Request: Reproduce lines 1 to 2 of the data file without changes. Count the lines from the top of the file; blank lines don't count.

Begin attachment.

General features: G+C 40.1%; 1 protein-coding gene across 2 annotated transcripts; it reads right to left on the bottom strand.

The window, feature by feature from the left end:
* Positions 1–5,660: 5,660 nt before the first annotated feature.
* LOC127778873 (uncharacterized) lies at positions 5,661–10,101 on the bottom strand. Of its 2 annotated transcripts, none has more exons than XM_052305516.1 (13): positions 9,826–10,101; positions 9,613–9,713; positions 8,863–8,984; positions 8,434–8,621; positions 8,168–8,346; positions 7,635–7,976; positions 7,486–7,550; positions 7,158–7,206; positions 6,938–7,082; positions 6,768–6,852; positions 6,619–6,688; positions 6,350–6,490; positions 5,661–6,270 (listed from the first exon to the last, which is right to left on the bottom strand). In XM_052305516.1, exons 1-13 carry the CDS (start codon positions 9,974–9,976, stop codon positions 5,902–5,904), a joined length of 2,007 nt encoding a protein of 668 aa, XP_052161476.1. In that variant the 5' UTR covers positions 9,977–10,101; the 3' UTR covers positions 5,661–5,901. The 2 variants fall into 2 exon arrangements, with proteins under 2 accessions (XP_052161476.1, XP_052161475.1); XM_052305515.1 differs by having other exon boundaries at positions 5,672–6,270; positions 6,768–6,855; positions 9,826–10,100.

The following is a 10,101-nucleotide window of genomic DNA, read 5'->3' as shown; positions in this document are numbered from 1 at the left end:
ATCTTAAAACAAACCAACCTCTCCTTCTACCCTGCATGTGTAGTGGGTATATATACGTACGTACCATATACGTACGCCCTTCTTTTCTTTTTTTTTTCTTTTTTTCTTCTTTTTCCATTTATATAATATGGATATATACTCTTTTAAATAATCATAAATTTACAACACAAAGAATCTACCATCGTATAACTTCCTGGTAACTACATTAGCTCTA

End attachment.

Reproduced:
General features: G+C 40.1%; 1 protein-coding gene across 2 annotated transcripts; it reads right to left on the bottom strand.

The window, feature by feature from the left end: